In the good news/bad news arena, Kakabay has a new well with good water, but as you can see in the picture below, the river is completely empty. (On the other side of the bridge, not in the picture, are a few pockets of nasty stagnant water littered with trash.)

Along with the numerous long-time friends we have at Valley, we made a few new ones. Don and Molly are long-time friends of Valley Cathedral Children's Home. Although we had heard about them before, this was our first opportunity to meet. They were both a great encouragement to Lisa and me. How fitting that when Don presented the sermon on Sunday, it was about encouragement.

Monday, April 19, 2010

The Flame Goes Forward

The first week of April we traveled to Manila. Manila is not normally high on our list of places to visit. But this was a special occasion. YWAM is holding celebrations around the globe in honor of its 50th birthday. All of YWAM Philippines gathered for this special event. YWAM founders, Loren and Darlene Cunningham, were the primary speakers.

As I said, Manila is not our favorite destination. Our bus arrived in Manila 2 hours later than we had anticipated, but we still had plenty of time before the conference began for the evening. Since our hotel was only 50 meters from the bus terminal, I threw our large duffel bags over my shoulders and began hiking. (Consider a family of 6 traveling for a week, 5 of them females. 90% of our stuff was put into 2 large duffel bags too heavy for anyone in the family but me to carry. Good planning on somebody's part, but not mine.) To all of those who said the hotel is only 50 meters from the bus terminal - get a new meter stick! It is more like 150-200 meters. This would not have been a big deal except for the aforementioned duffel bags.

I was fairly well prepared with maps and directions (it did not look like 50 meters on the map, but eyewitnesses told me it was). We have found that when getting into a taxi in Manila, it is really helpful if you know how to get to your destination instead of hoping your driver does. For the first night however, we thought we would give the overhead railway system a try; there are terminals very close to our hotel and the conference. A family of country bumpkins and massive, pushing crowds trying to squeeze onto and off a train car that stops for less than a minute is definitely a recipe for a good comedy routine. But trying to make sure the entire family makes it onto the train or the entire family does not get on the train at the same time in such circumstances is not fun for the country bumpkin dad. We did finally make it onto the train - a new experience for our two youngest - and safely to the conference.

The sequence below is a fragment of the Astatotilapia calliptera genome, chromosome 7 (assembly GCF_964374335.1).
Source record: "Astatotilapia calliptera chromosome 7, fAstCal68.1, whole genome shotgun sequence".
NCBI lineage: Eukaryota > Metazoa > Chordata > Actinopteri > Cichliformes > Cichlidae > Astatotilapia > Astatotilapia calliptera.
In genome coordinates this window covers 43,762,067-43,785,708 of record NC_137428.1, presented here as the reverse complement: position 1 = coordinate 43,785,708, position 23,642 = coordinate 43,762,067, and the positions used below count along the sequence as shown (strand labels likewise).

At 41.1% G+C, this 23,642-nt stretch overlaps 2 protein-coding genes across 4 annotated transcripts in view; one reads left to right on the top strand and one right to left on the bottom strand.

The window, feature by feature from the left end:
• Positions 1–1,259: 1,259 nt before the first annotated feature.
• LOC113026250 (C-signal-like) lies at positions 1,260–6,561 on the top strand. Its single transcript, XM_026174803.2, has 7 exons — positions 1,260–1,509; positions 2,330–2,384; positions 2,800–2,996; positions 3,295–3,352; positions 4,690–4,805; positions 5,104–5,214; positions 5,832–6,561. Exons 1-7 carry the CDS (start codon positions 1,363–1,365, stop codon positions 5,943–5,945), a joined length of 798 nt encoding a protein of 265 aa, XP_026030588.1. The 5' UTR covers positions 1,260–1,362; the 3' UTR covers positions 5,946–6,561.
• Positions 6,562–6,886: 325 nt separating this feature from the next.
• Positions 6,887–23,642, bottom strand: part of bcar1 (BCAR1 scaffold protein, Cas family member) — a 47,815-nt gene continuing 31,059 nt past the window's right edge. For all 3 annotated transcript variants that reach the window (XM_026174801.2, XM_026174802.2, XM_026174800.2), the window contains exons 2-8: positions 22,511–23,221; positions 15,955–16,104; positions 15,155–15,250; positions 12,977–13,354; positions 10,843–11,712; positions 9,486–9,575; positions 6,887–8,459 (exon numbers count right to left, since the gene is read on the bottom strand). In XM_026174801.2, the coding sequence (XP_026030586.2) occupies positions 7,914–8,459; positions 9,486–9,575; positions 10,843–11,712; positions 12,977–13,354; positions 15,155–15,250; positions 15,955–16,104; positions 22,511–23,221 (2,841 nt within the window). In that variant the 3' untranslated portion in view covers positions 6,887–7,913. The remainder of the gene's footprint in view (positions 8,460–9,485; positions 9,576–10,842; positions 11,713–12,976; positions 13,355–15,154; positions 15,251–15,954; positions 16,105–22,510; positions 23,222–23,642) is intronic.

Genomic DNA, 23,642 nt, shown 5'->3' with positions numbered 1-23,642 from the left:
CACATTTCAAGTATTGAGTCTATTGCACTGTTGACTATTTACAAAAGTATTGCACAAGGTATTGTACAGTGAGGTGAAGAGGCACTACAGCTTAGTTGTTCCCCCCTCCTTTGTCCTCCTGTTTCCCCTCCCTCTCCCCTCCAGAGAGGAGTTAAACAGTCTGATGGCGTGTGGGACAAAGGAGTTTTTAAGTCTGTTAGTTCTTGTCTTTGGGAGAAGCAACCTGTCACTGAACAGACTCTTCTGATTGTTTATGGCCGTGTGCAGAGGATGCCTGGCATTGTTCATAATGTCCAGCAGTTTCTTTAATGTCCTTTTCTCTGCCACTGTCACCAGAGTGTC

The first night of the conference was truly a celebration. Each region of the Philippines was represented by YWAMers from that region in cultural attire, music, and dance. For a nation about the size of Arizona, this nation is incredibly diverse. The first floor of the auditorium was too crowded when we arrived so we ended up sitting in the balcony. But when the dances began, nobody was sitting in the balcony; everybody was at the railing to get a better view of what was happening on-stage.
Besides the encouragement of the messages shared by our founders and others, we had a great time with other YWAMers. We enjoyed seeing some from the teams who have come to YWAM Mountain Province and from bases we have visited. We also got to meet some new friends in the process.

When the conference was over on Friday afternoon, a friend from Valley Cathedral Children's Home picked us up and drove us to Naic for the weekend. But that's another story...

Thursday, April 15, 2010

2 Front Teeth

Annalise has a new smile!

With so many things to talk about since our last post, I was forced to prioritize - cute won out.

The tooth has been loose for a few days and despite her desire to hold out until her Papa could pull it in June, at dinner tonight it would wait no longer. Annalise spent the rest of the evening drawing a picture and writing instructions for the Tooth Fairy regarding the emancipated tooth. She and Alayna are convinced that with proper instruction, the Tooth Fairy would take the note and leave money and the tooth behind. This process could be repeated 3 times for additional cash. I don't seem to remember it ever happening that way before.

Sunday, April 4, 2010


How could it be so?
It came without new dresses and bows.
It came without shoes of white.
It came without baskets of eggs bright.
It came without chocolate bunnies and marshmallow Peeps.
It came without jelly beans in great, colorful heaps.
Maybe Easter doesn't come from a store.
Maybe Easter...perhaps...means a little bit more!